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Dec 14

If Chrome OS perishes or even merges, it will be a sad day for the Web

Google, Mozila, Open Source, Open Web Add comments

People have often commented on how strange it is that Google has two OSes in Android and ChromeOS. Some talk about how it is doing the “Microsoft thing” by setting up an internal competition, and Google is big enough to do that kind of thing.

There were many who saw that “the Web will eventually win”, but as Android’s numbers get larger and larger, others are pondering things. Is the timing off? Has Android gotten too large to let itself lose to Chrome OS? Is the app ecosystem for Chrome OS not up to snuff with Android (let alone iOS)?

If Google pulled the plug on Chrome OS it would feel like a bad day for the Web. Chrome OS needs push the entire Web forward. Chrome is adding features to WebKit and Chromium at a very healthy rate, and the Chrome OS pieces make sure that features that flush out the Web to rival native environments come along. Without the Chrome OS project being part of the whole Chrome ecosystem, that may not quite be the case.

There are some projects that Google should go long on, and some that should be experiments. You could argue that Wave was an experiment that didn’t warrant continued evolution, but Chrome OS should. It moves the Web forward.

The Web has a lot of huge benefits, but it is still hard at it going up against iOS, Android, and others. We need a lot of investment to give the Web the SDK that developers are striving for, so they can deliver compelling experiences. We aren’t there yet.

With Google and Chrome OS, HP and webOS, and even a lot of other players (e.g. RIM and its Web support, Nokia and its, etc etc) we are seeing a healthy double-take on taking the Web forward and making the next big platform truly multi-vendor.

“Merging” with Android is interesting. Android’s web stack has gotten better recently, but it is very much lacking, and you could argue that getting the Chrome/WebKit talent and putting it on the Android stack could do a lot for the Web, and maybe bring the Web up to be a true Android platform. That could be a good thing, but would it ever truly be a first class citizen compared to the “Java but not really Java” stack?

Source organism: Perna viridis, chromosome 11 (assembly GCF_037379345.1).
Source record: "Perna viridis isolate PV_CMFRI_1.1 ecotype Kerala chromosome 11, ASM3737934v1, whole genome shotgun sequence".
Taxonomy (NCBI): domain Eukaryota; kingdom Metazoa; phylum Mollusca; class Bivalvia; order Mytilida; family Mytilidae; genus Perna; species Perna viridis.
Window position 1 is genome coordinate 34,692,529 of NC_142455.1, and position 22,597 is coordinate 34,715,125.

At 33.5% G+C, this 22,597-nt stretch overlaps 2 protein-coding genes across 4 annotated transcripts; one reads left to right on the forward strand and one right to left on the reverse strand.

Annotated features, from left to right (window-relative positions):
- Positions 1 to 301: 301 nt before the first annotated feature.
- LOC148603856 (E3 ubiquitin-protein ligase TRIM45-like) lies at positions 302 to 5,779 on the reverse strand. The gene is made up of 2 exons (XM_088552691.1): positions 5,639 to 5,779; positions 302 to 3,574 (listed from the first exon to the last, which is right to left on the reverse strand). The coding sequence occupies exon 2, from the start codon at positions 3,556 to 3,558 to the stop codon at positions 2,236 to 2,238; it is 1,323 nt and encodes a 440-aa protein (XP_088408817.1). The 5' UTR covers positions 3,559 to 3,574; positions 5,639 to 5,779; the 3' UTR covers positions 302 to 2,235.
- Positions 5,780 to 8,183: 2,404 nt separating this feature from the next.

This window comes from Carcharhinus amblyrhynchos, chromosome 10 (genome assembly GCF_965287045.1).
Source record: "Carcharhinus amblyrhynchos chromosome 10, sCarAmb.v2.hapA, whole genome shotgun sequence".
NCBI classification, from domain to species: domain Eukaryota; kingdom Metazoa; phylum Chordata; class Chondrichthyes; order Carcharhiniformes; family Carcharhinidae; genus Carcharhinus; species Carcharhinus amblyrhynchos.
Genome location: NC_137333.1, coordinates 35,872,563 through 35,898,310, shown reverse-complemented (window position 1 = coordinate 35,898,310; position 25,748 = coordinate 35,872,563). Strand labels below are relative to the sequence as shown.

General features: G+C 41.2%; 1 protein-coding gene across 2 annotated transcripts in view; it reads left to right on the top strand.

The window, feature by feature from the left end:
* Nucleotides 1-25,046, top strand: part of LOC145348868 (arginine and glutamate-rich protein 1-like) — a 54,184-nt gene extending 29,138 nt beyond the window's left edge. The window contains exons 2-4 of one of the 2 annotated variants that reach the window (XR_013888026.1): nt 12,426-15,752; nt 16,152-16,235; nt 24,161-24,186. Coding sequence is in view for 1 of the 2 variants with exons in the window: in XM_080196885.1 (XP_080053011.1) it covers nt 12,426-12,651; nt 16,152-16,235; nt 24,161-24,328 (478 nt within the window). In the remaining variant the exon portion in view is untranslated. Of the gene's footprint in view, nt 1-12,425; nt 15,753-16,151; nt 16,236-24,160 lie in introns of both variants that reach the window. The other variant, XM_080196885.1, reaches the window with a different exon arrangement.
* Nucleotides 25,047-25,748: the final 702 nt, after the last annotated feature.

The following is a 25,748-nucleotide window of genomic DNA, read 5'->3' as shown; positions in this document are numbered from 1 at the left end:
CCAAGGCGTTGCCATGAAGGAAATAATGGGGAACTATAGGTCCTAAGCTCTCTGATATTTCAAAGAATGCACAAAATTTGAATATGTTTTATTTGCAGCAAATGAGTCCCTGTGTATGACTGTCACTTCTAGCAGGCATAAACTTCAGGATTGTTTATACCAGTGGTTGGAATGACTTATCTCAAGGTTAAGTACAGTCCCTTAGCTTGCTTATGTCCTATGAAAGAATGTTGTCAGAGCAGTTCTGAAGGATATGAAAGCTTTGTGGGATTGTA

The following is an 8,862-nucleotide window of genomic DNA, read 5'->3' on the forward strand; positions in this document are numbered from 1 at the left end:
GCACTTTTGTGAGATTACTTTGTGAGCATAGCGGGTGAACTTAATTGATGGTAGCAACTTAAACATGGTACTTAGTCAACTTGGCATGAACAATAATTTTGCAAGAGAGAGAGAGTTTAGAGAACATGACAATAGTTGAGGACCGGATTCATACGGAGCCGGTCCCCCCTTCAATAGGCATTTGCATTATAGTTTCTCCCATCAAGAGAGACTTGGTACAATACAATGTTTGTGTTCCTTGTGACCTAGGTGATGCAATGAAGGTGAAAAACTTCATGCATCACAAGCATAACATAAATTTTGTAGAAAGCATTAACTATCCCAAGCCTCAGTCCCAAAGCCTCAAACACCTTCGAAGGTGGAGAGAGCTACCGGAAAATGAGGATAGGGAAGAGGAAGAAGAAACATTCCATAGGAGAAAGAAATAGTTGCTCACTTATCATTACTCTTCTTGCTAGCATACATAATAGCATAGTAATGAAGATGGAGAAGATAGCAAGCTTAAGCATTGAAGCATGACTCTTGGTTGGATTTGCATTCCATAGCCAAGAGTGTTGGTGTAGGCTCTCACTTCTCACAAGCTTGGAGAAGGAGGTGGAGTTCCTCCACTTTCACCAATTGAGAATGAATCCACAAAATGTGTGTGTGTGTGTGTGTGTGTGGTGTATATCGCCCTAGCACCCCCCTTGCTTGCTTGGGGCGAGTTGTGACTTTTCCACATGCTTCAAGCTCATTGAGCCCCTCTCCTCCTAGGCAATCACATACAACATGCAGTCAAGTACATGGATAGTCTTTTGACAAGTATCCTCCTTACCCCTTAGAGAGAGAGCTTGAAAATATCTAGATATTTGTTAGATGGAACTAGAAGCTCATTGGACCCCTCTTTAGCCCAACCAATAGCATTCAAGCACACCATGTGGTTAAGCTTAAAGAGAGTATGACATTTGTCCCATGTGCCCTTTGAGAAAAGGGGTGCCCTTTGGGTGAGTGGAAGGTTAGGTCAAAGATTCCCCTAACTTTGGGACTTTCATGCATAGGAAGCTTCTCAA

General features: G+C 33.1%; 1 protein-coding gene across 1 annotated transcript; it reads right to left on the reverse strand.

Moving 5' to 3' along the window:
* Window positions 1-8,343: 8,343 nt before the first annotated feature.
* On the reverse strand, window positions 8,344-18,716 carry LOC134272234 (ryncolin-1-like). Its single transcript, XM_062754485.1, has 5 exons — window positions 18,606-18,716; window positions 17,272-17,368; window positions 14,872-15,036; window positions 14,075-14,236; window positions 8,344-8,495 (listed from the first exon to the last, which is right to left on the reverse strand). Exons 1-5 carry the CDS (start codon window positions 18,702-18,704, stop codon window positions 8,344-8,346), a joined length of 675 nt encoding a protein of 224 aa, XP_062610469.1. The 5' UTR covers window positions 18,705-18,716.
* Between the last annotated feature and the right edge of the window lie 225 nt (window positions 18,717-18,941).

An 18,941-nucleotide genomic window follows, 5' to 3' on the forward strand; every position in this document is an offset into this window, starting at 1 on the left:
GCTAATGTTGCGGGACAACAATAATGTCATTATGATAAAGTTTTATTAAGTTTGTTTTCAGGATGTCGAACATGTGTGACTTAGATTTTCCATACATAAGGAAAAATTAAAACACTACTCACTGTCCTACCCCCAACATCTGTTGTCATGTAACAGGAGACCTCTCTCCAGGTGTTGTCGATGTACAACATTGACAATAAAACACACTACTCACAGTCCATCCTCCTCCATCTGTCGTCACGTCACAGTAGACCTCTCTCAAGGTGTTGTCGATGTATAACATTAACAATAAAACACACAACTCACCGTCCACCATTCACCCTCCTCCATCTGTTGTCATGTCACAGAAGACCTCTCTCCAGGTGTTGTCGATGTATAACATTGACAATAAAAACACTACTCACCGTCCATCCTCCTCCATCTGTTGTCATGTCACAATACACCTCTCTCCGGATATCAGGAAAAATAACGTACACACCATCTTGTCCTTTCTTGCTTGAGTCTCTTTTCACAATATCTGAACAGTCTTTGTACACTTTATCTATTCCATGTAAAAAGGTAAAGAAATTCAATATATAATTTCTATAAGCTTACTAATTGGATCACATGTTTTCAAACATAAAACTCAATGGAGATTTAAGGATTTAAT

I truly hope that Google double downs on Chrome and Chrome OS, and gives it time to have the Web come along for the next ride as more than the ghetto that some would like to see it become.

If not, time for Mozilla to create a Web OS :)

4 Responses to “If Chrome OS perishes or even merges, it will be a sad day for the Web”

  1. rd Says:

    Google has been talking since last year about the possibility of increasing the commonality between Android and Chrome OS. Google it.

  2. JMC2543 Says:

    Google stated themselves that Android is ment for touch and chrome os is ment for a keyboard. The two are two different worlds even though they dance on that fine line. I peronally cant see businesses going to a touch interface for EVERYTHING that needs to be done.

  3. Russell Leggett Says:

    I have a hard time believing that Google would drop their efforts to put the web/web technologies everywhere. I definitely suspect a merger before I see an outright killing of the project.

    That said, as much as I stand behind open web tech, I really do wonder about it being the only option. Even Palm has the native back door. What I would really like to see, is a divide between web and native, where each is given first class status, but different. Much like how Apple draws the line of native apps come from a controlled app store environment and web apps are totally open but more secure by default, I think such a thing could become the dichotomy all over with a little tweaking.

    Picture if all of the new operating systems (iOS, webOS, android, windows phone 7) had a possibly proprietary native platform, and a standard, but first class web platform. If something like ChromeOS became the standard web half of the coin, and all the OSes could then do their own thing for the native portion, I think it could be the best of both worlds. From there, the tricky bit would be bridging the gap between web and native – I don’t know if a standard solution is even needed or if tools like phonegap would be enough.

  4. Yococo Says:

    I think Android and OS Chrome don’t have the same use and goals: Chrome OS is more dedicated to Netbooks and Android to phones.

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